Good he is gone.He is suppossed to send a ship load of arms every month to the government of Srilanka, according to press reports, to kill the Tamils who ar fighting for self rule.I won’t be surprised if his successor too continues the dirty work. May be little respite.

  91. 91 Suresh
    August 19, 2008 at 17:38

    The US may not have provided the PAkistanis with nukes, but with something even more important – the leeway to acquire this. Year after year, American presidents have certifed that Pakistan had no nuclear weapons so that the Hyde /Pressler sanctions would not affect them. This was done in FULL knowledge of the profileration that happened under their noses.

  92. 92 Roberto
    August 19, 2008 at 20:32

    The US may not have provided the PAkistanis with nukes, but with something even more important – the leeway to acquire this.

    —— Sorta like I’m giving you leeway to reconstruct your claim that the US provided Pakistan with nukes?

    Good that you reconsidered your position. If everyone in the world goes around making false claims, no progress or understanding will ever be made and we might as well be baboons.

    Now, the US taking heavy flack for trying to prevent Iran from having nukes. Is the US now the KEEPER of preventing all bad things you don’t desire from happening?

    I can agree the US foreign policy post cold war has been utterly atrocious and completely self serving, finally to the point of global collapse, but perhaps that has been because of incompetence brought about by greed. Afterall, they had the trend and recent clues prior to 9/11, yet did nothing. Have you ever worked in a bureaucracy and seen the incompetency first hand?

    It would greatly assist the US and the world if Pakistan could start running the country properly for once. The US is overextended and will be in a pullback phase the next few years. It simply cannot wave a majic wand and prevent Pakistan or any country from behaving badly if they want it bad enough.

  93. 93 Syed Hasan Turab
    August 19, 2008 at 20:39

    Pakistan is a recognised power in the world with an recognised background of changing the world histry & Geography similtinously, Pakistan dont need USA infact USA need Pakistan.
    Indirect recognisation & offer of plain water Atomic reactor to india caused sever damage to Mr. Musharaf reputation as he went too far to impose the US mandate in regard to war against terror. Being a front line fighter of US war against Terror Musharaf Govt impose terror war over Pakistan.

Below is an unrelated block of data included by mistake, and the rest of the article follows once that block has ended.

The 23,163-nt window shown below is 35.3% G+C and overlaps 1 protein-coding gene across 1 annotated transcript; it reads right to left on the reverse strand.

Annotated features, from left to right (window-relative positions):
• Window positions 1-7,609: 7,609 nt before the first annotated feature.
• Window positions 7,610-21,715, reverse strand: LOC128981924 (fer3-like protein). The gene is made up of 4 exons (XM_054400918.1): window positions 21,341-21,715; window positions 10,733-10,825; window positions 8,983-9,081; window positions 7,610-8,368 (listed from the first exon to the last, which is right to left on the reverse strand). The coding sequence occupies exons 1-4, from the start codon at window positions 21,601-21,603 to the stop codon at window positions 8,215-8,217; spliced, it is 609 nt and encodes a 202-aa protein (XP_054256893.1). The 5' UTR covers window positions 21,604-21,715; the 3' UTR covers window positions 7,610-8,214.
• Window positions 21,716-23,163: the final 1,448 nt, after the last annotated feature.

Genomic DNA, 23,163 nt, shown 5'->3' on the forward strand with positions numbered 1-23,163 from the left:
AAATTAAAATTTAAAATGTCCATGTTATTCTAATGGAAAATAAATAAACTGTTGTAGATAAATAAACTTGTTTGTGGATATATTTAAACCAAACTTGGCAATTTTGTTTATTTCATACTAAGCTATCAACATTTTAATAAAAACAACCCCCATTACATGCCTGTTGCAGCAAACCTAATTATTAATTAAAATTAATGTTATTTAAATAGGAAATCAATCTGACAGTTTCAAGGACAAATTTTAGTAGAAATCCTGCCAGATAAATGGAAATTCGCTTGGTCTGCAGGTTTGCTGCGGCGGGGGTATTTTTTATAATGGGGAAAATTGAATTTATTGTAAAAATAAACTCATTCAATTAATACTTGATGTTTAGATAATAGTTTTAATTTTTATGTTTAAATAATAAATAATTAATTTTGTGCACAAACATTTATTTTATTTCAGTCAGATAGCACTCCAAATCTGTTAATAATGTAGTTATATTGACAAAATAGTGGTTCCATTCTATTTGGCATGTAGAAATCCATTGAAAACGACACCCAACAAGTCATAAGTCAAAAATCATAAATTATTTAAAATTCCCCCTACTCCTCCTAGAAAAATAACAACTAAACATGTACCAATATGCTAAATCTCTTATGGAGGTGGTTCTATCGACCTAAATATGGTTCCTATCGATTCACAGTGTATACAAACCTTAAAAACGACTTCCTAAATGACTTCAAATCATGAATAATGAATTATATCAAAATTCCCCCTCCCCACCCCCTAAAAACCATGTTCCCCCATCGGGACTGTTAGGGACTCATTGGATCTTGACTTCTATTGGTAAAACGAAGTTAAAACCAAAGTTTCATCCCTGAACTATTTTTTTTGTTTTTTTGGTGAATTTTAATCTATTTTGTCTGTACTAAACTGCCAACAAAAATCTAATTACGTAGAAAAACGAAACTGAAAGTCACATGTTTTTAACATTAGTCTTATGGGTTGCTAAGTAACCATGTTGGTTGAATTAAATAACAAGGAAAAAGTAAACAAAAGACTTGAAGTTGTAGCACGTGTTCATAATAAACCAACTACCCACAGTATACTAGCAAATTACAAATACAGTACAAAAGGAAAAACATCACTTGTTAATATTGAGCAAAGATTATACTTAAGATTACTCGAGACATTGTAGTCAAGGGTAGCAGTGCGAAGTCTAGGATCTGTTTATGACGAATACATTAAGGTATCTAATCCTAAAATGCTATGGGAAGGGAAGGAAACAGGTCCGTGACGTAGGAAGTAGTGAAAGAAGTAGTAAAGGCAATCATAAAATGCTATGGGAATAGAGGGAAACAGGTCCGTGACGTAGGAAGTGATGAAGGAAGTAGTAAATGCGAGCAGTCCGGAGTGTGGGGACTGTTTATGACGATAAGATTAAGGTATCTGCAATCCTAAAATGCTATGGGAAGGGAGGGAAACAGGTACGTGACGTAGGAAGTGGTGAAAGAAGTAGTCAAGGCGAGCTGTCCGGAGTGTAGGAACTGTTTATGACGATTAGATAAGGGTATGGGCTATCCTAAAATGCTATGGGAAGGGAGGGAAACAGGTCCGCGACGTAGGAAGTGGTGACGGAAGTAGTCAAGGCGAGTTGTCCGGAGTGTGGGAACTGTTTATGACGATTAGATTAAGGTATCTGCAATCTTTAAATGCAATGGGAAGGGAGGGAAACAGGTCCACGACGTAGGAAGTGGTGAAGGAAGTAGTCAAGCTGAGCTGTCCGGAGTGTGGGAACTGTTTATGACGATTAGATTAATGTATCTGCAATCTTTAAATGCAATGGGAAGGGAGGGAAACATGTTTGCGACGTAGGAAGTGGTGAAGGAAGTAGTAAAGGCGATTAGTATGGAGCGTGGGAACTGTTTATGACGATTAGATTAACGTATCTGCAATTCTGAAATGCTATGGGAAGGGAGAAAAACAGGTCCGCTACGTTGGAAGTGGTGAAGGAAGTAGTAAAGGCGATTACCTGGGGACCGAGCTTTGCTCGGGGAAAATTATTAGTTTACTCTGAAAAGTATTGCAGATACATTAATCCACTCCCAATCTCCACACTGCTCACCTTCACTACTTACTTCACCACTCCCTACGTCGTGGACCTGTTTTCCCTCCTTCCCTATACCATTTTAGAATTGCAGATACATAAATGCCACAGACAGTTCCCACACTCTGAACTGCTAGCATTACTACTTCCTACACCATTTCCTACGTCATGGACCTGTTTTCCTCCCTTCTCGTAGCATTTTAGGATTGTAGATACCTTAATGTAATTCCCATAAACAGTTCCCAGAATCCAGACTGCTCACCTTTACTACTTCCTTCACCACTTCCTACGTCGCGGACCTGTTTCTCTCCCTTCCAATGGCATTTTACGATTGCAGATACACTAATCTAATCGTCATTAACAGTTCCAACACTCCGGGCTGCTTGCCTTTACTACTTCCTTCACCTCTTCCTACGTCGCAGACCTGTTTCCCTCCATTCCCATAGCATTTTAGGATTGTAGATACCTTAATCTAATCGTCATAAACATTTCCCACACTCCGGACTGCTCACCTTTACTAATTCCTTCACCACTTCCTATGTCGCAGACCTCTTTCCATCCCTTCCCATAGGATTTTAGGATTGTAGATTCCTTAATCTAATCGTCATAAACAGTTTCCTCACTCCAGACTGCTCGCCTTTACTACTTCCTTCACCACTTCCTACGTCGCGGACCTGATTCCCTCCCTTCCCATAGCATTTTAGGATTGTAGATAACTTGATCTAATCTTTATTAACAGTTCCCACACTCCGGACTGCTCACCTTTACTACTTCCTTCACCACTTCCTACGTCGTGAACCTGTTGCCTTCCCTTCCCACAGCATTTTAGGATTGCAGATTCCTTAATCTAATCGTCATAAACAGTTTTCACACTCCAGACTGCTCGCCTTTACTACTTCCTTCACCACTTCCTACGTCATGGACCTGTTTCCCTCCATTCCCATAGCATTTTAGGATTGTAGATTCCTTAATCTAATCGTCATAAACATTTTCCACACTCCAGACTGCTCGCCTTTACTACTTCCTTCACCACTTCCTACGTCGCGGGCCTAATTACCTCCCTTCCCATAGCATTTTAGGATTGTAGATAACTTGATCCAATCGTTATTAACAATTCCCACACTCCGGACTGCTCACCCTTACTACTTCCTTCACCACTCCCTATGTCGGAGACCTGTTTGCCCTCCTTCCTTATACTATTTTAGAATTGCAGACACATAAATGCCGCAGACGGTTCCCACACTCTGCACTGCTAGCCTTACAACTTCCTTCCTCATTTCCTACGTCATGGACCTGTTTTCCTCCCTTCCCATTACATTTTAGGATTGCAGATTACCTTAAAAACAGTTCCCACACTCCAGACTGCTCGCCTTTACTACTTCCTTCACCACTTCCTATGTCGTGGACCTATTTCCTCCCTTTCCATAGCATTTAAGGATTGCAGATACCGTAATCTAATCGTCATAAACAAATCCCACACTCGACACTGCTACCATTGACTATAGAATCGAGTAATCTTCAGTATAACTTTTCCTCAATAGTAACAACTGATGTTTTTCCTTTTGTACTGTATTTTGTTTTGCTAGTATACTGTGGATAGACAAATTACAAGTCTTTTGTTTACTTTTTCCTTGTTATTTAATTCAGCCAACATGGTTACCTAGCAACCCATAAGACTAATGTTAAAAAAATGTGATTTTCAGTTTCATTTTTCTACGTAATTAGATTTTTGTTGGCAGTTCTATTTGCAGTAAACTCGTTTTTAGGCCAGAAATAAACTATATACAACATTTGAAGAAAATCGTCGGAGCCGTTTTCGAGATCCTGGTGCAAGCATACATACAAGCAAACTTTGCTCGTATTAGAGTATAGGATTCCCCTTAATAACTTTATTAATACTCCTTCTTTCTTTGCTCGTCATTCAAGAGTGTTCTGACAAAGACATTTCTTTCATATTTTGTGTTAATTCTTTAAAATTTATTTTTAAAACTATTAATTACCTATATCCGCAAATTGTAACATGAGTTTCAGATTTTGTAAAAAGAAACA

His resignation will restrict to US expectation’s, demanding attitute & ungreatfullness with Pakistan. Pakistan is an immigrants nation with a trillian of public support in International lobby from China to Muslim world including USA, with an ability to meet the peace or war challanges of any kind, as majority of the population is between the age of 17 to 45 years of age.
    Most probably Mr. A.Q.Khan will be the next President of Pakistan as this person was a favourate to founder father of Governing Pakistan Peoples Party.
    No doubt corrupt India will try to take the advantage of his wrong publisity even knowing the facts that Indian Atomic Scientist’s worked in IRAN to establish the Atomic reserch atmosphier in IRAN.

  94. 94 Papoose
    August 20, 2008 at 04:19

    A strong character like Musharraf would have taken Pakistan to greater heights, inclluding laying the foundations of Peace in the region with neighbors- all this if he had enough of time in his hands. But with Mush gone, there’s a vacuum and Nature abhors that state-it’s dangerous, I feel.
    Frankly, I don’t quite believe in ‘touchy-feely’ dealings with terrorists and hot-heads. I think things will get worse. You’ll now see more squabbles, politics and self-serving wishy-washies ruining the nation. And the people look on in amazement and disgust. And what next? the resurgence of the same troubles that Mush had tried to eradicate.

  95. 95 Suresh
    August 20, 2008 at 06:26


    “Good that you reconsidered your position. If everyone in the world goes around making false claims, no progress or understanding will ever be made and we might as well be baboons.”

    Roberto, I merely restated/paraphrased my earlier comment, my position remains identical. A trifle early for you to be tomtomming victory.